Learmonth Family History

The name Learmonth arises from lands in Berwickshire, and the Learmonths of Ercildoune in the Merse (a flat area in the east of the region that borders the River Tweed) were the earliest family of note. The Learmonth Family Motto is ‘Dum Spiro Spero’ – uncovered during restoration on the arch in the entrance hall = ‘While I Breathe I hope’.

Thomas the Rhymer is described as a Scottish prophet who is also known as Thomas of Ercildoune, Lord Learmont and True Thomas. In 1286 he was said to have predicted the death of Alexander III and the battle of Bannockburn, thereby becoming known as ‘True Thomas’. Ercildoune has a copy of the tower or keep situated in the Borders region of Scotland in Earlston to the west of the homestead, albeit on a reduced scale. They apparently brought back to Ercildoun a stone from this keep and it was inscribed and placed in to the smaller replica built here: ‘Stone from Rhymer’s Tower at Earlston, Scotland, occupied in the 13th century by Thomas the Rhymer’ whose direct line is Mary Livingstone a favourite maid of Mary Queen of Scots and the great African explorer.

Thomas Livingstone-Learmonth (1783-1869), a strict Presbyterian, was a merchant in Edinburgh, Scotland then a comptroller of customs at Grangemouth before heading off to the West Indies making a great deal of money in the service of the British East India Company as a merchant in Calcutta. In 1835 he was a merchant in Hobart Town, Tasmania and at the time his four sons were John aged 23, Thomas Jnr. aged 17, Somerville aged 16 and Andrew aged 10. Thomas and Somerville were still in their teens when they were sent over by their father to Victoria to find suitable farming land for sheep. They were leaders in the pastoral settlement of what was then known as Port Phillip first settling at the head of the Barwon River, Geelong, and then at Buninyong followed by Burrumbeet in 1838 passing over the site of present-day Ballarat. Settlers were afraid to penetrate into the interior in order to take up runs as aborigines were committing depredations within 15 miles of Geelong.

Early maps show that the ‘Run’ extended in 1848 to Mount Beckworth in the North East, the head of Mount Emu Creek in the West and below Lake Burrumbeet in the South. There were drought conditions in the 1830’s and 1840’s, and that undoubtedly influenced their decision to acquire the Ercildoun Run, now over 73,000 acres in size, with its excellent flowing springs at the foot of Mount Ercildoun. They erected a home and woolshed at Buninyong, but the discovery of gold at Buninyong may have influenced them to shift farther out to Ercildoun as they were men of strong character and principle.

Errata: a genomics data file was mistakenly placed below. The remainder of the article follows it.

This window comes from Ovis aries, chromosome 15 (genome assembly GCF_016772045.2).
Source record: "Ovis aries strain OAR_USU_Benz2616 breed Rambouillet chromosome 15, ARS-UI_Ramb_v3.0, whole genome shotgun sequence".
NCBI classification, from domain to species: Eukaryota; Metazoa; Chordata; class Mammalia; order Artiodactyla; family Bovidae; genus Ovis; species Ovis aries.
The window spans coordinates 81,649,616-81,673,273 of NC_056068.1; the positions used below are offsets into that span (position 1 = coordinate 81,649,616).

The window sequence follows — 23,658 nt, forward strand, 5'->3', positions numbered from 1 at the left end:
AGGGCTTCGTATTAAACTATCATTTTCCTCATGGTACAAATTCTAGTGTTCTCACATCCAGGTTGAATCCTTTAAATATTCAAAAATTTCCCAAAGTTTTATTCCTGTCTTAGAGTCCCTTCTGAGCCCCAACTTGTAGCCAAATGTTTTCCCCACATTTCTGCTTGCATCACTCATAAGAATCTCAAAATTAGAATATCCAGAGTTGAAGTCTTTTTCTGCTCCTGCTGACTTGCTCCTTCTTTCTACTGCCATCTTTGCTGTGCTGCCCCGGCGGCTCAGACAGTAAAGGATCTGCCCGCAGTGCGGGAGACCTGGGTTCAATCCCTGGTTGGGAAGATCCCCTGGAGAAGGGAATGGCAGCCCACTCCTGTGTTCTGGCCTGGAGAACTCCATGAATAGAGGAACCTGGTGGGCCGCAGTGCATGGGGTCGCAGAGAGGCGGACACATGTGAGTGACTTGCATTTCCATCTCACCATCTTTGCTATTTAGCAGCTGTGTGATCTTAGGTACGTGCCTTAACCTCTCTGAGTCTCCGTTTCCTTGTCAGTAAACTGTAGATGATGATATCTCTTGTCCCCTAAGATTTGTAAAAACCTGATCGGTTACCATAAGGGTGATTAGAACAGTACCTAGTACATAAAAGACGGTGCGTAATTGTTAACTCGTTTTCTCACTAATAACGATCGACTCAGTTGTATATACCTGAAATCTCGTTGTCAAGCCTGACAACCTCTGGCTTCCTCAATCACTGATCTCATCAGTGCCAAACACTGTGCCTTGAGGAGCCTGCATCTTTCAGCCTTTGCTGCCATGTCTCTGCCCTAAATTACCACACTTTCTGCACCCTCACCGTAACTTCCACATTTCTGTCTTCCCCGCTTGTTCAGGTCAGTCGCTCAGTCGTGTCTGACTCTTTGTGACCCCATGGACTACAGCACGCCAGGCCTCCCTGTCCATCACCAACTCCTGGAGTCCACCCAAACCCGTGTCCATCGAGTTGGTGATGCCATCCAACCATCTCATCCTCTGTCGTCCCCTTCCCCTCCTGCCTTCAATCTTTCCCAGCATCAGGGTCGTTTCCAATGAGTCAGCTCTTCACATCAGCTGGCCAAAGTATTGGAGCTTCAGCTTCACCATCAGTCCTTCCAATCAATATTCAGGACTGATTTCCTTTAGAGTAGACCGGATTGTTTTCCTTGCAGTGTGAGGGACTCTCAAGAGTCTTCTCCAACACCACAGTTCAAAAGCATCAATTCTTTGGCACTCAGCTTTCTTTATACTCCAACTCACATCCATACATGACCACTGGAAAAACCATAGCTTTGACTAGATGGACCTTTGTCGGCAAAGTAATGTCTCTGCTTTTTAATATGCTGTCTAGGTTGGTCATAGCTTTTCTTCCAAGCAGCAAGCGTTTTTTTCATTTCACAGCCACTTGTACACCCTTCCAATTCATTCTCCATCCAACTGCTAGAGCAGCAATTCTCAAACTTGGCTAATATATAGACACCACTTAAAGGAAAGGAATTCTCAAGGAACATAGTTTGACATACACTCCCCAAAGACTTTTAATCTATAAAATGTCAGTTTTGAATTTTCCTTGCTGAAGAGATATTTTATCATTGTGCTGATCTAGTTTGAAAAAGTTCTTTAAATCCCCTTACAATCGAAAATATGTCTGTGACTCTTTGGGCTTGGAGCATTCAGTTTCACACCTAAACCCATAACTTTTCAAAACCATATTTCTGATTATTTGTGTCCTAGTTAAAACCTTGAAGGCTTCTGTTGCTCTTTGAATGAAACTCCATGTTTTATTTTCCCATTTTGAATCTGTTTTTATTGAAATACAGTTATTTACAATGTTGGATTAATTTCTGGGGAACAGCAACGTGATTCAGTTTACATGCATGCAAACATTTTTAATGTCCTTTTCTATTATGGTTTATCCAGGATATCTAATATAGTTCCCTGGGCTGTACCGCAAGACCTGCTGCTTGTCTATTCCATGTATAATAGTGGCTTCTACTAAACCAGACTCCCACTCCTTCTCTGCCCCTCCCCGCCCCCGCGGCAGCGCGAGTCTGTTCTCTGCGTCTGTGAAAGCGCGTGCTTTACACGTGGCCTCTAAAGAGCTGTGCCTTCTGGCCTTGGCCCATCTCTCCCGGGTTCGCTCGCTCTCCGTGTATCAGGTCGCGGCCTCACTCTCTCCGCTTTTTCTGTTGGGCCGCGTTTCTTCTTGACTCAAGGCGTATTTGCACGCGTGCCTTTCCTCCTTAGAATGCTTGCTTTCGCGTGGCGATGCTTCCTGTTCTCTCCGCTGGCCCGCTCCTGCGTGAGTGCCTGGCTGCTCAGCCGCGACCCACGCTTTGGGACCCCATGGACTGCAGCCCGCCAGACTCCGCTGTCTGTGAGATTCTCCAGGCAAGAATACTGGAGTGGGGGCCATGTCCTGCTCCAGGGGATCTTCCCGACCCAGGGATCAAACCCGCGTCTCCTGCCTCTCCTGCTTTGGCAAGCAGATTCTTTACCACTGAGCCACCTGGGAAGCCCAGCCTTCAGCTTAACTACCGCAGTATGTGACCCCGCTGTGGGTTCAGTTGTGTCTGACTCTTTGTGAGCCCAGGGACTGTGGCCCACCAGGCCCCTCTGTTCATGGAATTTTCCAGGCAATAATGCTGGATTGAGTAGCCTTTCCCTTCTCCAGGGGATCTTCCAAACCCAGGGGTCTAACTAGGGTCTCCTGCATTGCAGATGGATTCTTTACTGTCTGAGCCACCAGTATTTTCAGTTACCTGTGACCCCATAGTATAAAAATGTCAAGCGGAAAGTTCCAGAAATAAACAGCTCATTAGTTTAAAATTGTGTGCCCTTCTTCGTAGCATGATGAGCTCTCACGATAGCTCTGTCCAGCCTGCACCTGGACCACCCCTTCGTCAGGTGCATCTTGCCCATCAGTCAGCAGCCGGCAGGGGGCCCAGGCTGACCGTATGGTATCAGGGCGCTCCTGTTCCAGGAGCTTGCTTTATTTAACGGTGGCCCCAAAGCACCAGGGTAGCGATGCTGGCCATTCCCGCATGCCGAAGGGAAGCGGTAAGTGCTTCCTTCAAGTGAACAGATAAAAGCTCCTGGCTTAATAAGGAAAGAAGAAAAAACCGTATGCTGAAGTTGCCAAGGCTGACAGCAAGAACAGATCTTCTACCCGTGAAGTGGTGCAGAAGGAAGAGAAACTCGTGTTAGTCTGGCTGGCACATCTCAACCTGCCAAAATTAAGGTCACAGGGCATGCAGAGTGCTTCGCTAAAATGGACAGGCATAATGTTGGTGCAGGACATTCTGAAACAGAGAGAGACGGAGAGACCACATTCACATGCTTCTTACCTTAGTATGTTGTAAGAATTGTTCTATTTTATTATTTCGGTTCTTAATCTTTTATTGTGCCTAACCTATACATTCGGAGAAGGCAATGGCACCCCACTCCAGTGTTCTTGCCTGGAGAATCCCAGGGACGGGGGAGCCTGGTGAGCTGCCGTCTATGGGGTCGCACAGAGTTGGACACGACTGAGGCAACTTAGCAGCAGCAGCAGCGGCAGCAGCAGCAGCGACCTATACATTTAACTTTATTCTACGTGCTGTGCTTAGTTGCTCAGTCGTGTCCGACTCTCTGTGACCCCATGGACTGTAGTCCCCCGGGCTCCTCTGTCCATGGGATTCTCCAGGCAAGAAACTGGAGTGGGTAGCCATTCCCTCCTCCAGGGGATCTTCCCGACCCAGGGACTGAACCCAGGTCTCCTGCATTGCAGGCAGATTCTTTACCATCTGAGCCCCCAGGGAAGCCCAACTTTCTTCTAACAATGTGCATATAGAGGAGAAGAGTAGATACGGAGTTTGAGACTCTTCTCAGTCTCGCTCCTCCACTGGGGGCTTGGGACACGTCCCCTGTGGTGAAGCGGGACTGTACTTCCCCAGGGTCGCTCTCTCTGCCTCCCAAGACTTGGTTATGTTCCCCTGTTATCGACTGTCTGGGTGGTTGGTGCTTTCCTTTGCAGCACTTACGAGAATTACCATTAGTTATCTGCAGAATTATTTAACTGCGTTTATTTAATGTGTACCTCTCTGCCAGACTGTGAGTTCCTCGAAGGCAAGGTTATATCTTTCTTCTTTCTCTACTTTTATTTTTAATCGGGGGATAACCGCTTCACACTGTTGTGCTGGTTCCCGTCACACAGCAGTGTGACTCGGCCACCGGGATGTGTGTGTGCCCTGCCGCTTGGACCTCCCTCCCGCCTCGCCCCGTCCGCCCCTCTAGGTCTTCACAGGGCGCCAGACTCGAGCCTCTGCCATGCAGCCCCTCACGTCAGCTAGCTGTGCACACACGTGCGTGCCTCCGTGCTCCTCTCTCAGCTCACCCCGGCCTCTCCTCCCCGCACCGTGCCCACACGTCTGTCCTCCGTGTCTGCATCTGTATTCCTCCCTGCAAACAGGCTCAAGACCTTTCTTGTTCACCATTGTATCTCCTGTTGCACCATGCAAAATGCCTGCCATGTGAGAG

They even moved the exceptional shearing shed by wagon to Ercildoun having painted numbers on every joint. In 1849 Ercildoun was licensed as 45,000 acres in size in the names of John, Thomas Junior and Somerville. Sir Alan Currie in his notes states that the house was started in 1840 and additions added until finally completed in 1858. Andrew served as a Lieutenant in Bombay with the East India Company’s army before joining his brothers and is mentioned at Position No. 43 in ‘The All-Time Australian 200 Rich List in the Second Era: 1850-99.’ John built ‘Laurence Park’ at Batesford, Geelong, and had two sons that were very successful as well.

In the 1850’s the Learmonths paid $75,000 for 20,000 acres, and Ercildoun became one of the more famous stately properties in rural Victoria with the Learmonth Brothers noted for their hospitality and charitable work. The homestead developed into something of a village with its own school and gaol. Boundaries between the ‘runs’ existed only as natural features or as ploughed furrows. In 1852 in a letter from Andrew Learmonth to Lieut. Governor Latrobe, he states that the buildings upon the ‘run’ at Burrumbeet are dispersed over three overseen stations. In around 1859 major building works took place and the brothers completed their Scottish baronial homestead with gabled wings, and crow-stepped and castellated parapets, built out of granite hewn from the slopes of Mount Ercildoun and bricks that were handmade in a kiln on the property. It is believed that they brought with them 64 men and their families and before the homestead was started, 22 houses were built on the property for them. Only a couple of these buildings remain today with a few chimneys remaining as evidence where some of the houses once stood.